Attitudes to health and safety in the construction sector have evolved a lot over the years.
I’ve worked in the railway sector for nearly 20 years, and during that time the industry has become far more focused and professional in promoting better practice. Yesterday’s World Mental Health Day highlights that this is only part of the equation.
Construction isn’t perfect and we need to remain ever vigilant in keeping safety standards high. Change is in part driven through vigorous standards being set from the top.
More important has been the move to see safety as being not just a nice-to-have but a business imperative. It’s this cultural change that we now need to push for in the areas of wellbeing and health.
Safety has never just been about altruism. Improving standards and eradicating poor practice can help meet cost and scheduling demands. The same is true of wellbeing. In 2015, the Mental Health Foundation found that mental health issues led to 17.6m sick days and cost the economy £25bn in the UK. Workplace-based illness costs the construction industry £848m a year.
At HS2 we’ve been incredibly careful to make sure that we focus on health as much as we do safety. We’re also asking our suppliers to do the same, while raising health standards across the industry. When we care about the health and wellbeing of our people, we create a safer environment that supports good decision-making and drives better performance.
To drive this through our business, we’ve begun a huge training, awareness and education programme around mental health. This included awareness training for our teams, line manager training on handling difficult conversations, and upskilling more than 60 mental health first aiders across our offices. These are just the first steps; we want to take more.
“This is our message to suppliers that hope to work with HS2 in future. It’s not just about policies and rules; it’s about culture and understanding”
Our supply chain’s actions and commitment are just as important. At the peak of construction, HS2 will support 30,000 jobs and engage with tens of thousands businesses. We have an opportunity to be a big part of bringing about change in our industry.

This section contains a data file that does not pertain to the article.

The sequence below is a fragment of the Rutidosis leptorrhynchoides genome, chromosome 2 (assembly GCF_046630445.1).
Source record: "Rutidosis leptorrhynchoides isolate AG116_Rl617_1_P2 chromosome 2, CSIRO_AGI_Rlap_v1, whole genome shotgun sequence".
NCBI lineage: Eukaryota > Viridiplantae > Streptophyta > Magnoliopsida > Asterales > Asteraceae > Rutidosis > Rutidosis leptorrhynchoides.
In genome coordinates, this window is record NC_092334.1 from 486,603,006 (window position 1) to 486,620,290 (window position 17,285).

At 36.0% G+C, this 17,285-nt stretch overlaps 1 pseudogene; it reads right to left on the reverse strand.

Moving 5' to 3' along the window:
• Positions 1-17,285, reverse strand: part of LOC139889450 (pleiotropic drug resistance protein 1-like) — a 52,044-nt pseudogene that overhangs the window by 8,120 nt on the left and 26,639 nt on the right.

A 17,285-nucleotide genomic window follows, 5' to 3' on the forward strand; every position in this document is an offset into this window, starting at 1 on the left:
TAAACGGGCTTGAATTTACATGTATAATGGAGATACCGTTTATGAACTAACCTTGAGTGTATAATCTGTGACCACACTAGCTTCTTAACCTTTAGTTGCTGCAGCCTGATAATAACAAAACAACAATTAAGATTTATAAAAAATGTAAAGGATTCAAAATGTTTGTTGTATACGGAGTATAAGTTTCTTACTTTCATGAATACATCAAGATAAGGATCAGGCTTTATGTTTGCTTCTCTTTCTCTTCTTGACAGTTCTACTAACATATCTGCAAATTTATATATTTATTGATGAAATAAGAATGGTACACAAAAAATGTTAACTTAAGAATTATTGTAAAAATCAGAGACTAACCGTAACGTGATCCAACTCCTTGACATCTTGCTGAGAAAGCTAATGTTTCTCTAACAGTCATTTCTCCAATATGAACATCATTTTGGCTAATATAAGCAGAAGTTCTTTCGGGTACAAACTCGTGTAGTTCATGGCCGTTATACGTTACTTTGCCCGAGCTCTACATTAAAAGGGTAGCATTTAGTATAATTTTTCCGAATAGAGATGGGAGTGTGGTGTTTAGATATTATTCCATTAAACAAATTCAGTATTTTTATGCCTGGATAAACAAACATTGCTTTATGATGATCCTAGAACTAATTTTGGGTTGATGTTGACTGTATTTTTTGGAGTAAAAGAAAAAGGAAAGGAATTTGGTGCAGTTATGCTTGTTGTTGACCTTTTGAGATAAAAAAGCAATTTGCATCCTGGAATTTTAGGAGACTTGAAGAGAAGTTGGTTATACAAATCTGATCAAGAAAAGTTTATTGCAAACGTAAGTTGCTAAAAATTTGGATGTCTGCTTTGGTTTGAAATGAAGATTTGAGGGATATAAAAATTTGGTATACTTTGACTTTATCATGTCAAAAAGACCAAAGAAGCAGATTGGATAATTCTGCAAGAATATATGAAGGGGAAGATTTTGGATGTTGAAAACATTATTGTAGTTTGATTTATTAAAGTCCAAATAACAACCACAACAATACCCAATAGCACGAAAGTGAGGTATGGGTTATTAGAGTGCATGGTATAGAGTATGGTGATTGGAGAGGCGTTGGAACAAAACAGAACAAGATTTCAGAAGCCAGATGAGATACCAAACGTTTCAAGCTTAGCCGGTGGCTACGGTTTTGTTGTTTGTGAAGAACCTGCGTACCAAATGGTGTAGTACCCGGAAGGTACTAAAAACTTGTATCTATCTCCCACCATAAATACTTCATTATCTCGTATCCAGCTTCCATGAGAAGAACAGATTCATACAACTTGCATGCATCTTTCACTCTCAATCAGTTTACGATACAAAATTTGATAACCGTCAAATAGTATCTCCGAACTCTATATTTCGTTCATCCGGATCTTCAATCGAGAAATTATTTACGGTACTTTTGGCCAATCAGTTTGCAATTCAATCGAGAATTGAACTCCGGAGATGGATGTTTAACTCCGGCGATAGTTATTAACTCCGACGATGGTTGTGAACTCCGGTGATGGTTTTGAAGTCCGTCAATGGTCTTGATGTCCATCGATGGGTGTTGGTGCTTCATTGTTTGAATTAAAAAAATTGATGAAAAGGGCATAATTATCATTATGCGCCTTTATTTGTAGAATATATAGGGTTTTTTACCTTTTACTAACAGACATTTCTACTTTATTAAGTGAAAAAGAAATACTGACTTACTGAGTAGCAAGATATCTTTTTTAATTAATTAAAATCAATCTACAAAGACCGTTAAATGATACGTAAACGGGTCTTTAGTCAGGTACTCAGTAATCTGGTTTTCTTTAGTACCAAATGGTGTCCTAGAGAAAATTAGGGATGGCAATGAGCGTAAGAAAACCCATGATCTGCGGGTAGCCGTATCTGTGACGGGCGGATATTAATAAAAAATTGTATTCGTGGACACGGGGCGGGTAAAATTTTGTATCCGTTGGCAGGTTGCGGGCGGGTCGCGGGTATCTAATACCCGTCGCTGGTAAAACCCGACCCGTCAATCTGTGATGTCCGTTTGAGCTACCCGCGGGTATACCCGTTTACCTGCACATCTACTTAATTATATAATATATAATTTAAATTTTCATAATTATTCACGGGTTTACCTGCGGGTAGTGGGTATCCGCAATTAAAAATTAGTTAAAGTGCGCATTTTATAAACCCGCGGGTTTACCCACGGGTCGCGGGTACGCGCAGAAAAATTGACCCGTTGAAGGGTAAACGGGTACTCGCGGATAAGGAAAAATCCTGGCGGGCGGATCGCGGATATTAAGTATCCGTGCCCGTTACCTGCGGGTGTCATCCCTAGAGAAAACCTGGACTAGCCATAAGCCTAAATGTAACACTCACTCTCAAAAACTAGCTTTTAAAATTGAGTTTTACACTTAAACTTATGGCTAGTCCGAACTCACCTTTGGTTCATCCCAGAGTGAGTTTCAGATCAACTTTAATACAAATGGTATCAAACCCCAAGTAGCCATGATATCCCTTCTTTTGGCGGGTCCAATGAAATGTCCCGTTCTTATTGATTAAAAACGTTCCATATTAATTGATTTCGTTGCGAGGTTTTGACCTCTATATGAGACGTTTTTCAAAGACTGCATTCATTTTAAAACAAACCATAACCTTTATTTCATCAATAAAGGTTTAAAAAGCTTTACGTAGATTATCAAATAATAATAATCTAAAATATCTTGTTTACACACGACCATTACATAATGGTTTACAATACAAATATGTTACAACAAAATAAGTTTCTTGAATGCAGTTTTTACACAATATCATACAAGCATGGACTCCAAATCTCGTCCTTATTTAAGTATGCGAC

Today will see HS2 hold its inaugural health and safety supply chain conference. Hundreds of businesses from the wider supply chain will be represented at this conference, from the CEO of large construction firms through to some of the smallest SMEs. Our message is clear: we need to work together to effect real change.
At our conference we will be joined by ex-RAF pilot Mandy Hickson. She was the second woman to fly a Tornado GR4 on the frontline, completing three tours of duty and 45 missions over Iraq. She can give our supply chain a keen insight into the importance of keeping a calm head in high-pressure situations.
Hearing her story, what strikes me is how she talks about building teams that share. Teams that aren’t embarrassed about failure or going through difficult issues – a divorce, a sick family member, or feeling depressed. Openness can be the difference between teams succeeding or failing. This is the kind of cultural change we need to help bring about.
HS2 Ltd can do our part as a client to a large supply chain. By designing health and safety into the programme, and by selecting safe and healthy construction methods from the start, we will help reduce ill health in the workforce.
But cultural change can just be as important. This doesn’t just mean radical top-down policies; it can be about how we treat our colleagues.
This is our message to the hundreds of businesses we are speaking to today. It’s the message we want to take to the suppliers that hope to work with HS2 in future. It’s not just about applying policies and rules; it’s about creating culture and understanding.
As an industry, we shout proudly about the importance of keeping our people safe. I want us to shout loudly about keeping our people healthy and well too.
Emma Head is safety and assurance director at HS2